By Lang Yaoyuan
Since September, the US has shifted its diplomacy machine to high gears against ISIS. Cooperation in anti-terrorism may become an opportunity for China and the US to build a new-type major country relationship. Recently, US President Obama has gained majority domestic support to establish an international alliance, composed of more than 40 countries, determined to eradicate ISIS, the most savage terrorist group in the contemporary world. In China’s blogosphere, most netizens have expressed strong outrage against ISIS’s anti-humanitarian crimes and vowed to support the US in its efforts against ISIS. However, there are also a few individuals who bear schadenfreude, holding the opinion that “our enemy’s enemy is our friend”. We Chinese should have a sense of justice and should not tramp on human conscience out of a difference in ideology and cold-war mentality. The extremist ISIS elements should be regarded as common enemies of humankind.
ISIS members sent chills down the spines of the American public by cruelly beheading an American journalist in front of TV cameras. Today they announced to have beheaded a British hostage who had engaged in humanitarian aid. Members of ISIS have committed uncountable crimes, not only killing American and British hostages, but also killing non-Muslims and abusing women and children. They equal killing to charisma. They not only vow to attack the US and Russia but also threaten to expand their retaliation to countries and regions including China, India, Pakistan, the Philippines, and Tunisia. The Phoenix Weekly, in a recent cover story, quoted al-Baghdadi, leader of ISIS, as saying that “Muslims have been deprived of their rights. Look at Central Africa and Burma, they are just the tip of the iceberg of their plights. Allah, we will have revenge!” If justice does not overpower savagery, savagery will only become rampant. In the eyes of American officials, fighting ISIS should be a new overlapping interest point between the US and China. When the US President’s National Security Advisor Susan Rice, on her trip to Beijing, filled with hope, requested China to assist Obama and the alliance in fighting ISIS, China only responded with “we are interested” rather than making any commitment. I think that such lukewarm gesture reflects the lacking in sense of moral and diplomatic charisma, which a responsible major power should possess. The new diplomatic strategy endorsed by President Xi Jinping advocates a “community of common destiny” – a new type of major country relationship based on equality, mutual trust, mutual respect and win-win principles, breaking the historical vicious cycle where a rising power and an established power must confront each other. In the words of President Xi, it is “non-conflict, non-confrontation, mutual respect, and win-win”. Sincere embrace of the new rules of international relations will lead to positive-sum game and win-win will lead to the discarding of cold-war mentality and zero-sum game. Facing the world’s common enemy, terrorist group ISIS, if China adopts an onlooker position and inactive policy, or even feeling schadenfreude for the US, how can President Xi’s new diplomatic strategy be justified? How can China revert the negative perception of “selfish, indifferent, and irresponsible ” in the West? The US-led alliance against ISIS is a road-show test for the prospect of China-US building a new type of major country relations. The Chinese government should adopt a policy of “high-profile support and moderate participation”, voicing support and taking action.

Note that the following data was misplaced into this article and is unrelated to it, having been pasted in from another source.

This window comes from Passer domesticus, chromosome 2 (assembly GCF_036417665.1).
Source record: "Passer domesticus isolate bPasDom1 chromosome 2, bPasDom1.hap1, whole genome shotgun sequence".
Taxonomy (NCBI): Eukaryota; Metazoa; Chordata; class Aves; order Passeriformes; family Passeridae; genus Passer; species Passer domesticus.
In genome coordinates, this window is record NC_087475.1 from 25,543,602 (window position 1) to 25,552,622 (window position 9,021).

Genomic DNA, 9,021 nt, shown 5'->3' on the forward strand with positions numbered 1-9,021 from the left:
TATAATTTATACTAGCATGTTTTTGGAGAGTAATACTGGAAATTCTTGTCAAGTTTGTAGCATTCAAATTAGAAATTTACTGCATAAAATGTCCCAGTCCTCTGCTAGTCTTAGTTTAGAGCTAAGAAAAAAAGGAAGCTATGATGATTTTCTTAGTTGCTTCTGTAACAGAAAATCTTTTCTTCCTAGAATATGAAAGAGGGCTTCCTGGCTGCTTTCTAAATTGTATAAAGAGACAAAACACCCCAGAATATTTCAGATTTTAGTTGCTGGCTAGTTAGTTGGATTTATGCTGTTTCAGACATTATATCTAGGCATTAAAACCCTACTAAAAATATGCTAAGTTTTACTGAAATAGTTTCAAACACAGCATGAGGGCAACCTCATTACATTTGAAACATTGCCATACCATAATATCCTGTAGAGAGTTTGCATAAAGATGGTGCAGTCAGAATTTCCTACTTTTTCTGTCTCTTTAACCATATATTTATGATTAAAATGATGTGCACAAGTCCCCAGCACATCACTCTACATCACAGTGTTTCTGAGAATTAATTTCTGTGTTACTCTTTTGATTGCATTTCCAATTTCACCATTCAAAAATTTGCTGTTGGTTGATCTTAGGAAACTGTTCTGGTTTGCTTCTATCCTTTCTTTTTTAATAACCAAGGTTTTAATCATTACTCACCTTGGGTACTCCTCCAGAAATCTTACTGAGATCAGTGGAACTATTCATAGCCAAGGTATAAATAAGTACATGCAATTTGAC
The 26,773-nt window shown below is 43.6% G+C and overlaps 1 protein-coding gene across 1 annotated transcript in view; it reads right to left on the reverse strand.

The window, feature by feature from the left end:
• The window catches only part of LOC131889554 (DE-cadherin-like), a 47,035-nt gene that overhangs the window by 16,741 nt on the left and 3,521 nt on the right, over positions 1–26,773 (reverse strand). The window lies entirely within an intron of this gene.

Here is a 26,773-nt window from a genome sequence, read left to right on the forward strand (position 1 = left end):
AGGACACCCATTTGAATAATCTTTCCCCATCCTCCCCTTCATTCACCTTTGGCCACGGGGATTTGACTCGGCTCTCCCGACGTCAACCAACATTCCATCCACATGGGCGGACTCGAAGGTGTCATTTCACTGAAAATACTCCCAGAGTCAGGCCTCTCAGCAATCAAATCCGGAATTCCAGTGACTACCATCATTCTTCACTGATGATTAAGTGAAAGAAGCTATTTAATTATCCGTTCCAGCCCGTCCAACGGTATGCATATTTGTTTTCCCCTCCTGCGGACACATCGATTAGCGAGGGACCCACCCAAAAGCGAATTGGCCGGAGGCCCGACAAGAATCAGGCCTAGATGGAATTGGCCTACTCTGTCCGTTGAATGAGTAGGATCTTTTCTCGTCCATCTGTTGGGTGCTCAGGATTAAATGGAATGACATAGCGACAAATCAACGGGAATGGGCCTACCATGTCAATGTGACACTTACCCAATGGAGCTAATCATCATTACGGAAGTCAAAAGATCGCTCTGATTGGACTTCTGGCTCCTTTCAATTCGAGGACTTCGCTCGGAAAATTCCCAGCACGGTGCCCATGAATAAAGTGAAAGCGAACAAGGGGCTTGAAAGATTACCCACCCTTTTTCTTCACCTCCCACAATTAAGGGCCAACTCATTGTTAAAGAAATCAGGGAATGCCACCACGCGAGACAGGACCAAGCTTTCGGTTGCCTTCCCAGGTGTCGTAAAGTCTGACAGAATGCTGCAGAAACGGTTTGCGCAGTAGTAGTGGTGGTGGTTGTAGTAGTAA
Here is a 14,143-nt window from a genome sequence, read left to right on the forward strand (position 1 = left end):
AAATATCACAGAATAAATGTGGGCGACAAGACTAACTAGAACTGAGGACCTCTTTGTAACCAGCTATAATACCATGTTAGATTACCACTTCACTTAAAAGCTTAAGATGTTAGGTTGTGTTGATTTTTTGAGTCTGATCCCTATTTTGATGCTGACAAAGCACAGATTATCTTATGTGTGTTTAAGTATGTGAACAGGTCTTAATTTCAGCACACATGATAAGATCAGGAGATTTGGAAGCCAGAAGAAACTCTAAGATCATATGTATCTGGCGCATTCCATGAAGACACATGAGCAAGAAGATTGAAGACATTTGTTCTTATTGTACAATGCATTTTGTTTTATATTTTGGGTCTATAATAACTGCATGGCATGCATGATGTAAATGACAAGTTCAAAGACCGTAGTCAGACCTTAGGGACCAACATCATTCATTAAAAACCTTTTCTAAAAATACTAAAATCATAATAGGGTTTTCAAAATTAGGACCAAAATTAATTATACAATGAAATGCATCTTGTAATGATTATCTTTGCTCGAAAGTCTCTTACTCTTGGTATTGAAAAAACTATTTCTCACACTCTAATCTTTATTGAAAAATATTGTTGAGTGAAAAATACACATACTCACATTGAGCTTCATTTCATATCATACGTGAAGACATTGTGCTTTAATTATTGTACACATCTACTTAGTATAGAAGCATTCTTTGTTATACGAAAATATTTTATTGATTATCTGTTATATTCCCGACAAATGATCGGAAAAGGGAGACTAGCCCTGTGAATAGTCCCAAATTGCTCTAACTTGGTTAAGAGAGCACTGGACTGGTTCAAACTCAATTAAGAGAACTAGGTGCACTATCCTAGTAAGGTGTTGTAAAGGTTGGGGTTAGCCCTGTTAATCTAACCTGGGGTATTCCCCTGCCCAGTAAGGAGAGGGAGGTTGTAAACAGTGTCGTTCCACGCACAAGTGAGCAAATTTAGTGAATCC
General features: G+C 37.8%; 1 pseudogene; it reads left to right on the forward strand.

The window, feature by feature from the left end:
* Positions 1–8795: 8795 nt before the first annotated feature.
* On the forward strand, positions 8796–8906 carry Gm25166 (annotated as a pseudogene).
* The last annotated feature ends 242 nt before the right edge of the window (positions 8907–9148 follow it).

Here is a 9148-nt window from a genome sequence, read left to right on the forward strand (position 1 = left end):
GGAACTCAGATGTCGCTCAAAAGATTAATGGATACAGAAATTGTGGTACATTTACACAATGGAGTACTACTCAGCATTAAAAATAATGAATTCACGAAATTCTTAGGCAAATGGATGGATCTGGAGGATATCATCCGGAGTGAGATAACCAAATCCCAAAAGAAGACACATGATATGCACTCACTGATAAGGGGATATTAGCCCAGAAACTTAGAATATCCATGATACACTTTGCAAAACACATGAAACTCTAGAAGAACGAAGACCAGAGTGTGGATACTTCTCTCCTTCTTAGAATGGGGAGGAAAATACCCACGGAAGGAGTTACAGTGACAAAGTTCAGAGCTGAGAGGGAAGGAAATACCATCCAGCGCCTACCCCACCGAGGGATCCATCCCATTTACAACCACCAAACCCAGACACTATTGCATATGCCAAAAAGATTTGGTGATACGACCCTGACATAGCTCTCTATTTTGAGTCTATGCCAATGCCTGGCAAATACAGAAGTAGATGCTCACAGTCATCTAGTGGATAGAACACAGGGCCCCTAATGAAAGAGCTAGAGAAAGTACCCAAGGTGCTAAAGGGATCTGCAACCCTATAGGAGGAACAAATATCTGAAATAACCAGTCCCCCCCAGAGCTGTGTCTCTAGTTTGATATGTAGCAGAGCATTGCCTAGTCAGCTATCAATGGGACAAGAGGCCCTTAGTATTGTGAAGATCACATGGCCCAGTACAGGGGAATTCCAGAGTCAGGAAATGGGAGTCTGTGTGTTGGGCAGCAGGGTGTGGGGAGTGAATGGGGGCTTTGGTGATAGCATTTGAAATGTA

First, high-profile support is needed. Whether or not China decides to send troops to join the alliance, it should voice its support to the US in a high-profile way, for the following three considerations.
Firstly, for national security. Supporting the US alliance to eradicate ISIS is in line with China’s national security and conducive for the formation of a united China-US anti-terrorist front. ISIS’s covet of China’s Xinjiang poses a threat to Chinese national security. Leave ISIS to grow and expand, there will be unthinkable consequences. The blood-hungry ISIS will not have mercy on China. If Xinjiang separatist forces inside China gang up with ISIS, that will have even more severe consequences.
Secondly for international image. China should make its anti-terrorist position and determination clear to the US and to the world. This would help China build an upright and responsible image in the international community and enhance China’s leadership and international reputation.
Thirdly for China-US mutual trust. Helping the Obama administration to get rid of ISIS will negate Obama’s comment about China being a free-rider. Out of moral concerns, the US will no longer create stumbling blocks for China in China’s neighboring regions. A new-type major country relationship between China and the US depends on both sides being broad-minded. Don’t let myopia and misperception block your own vision.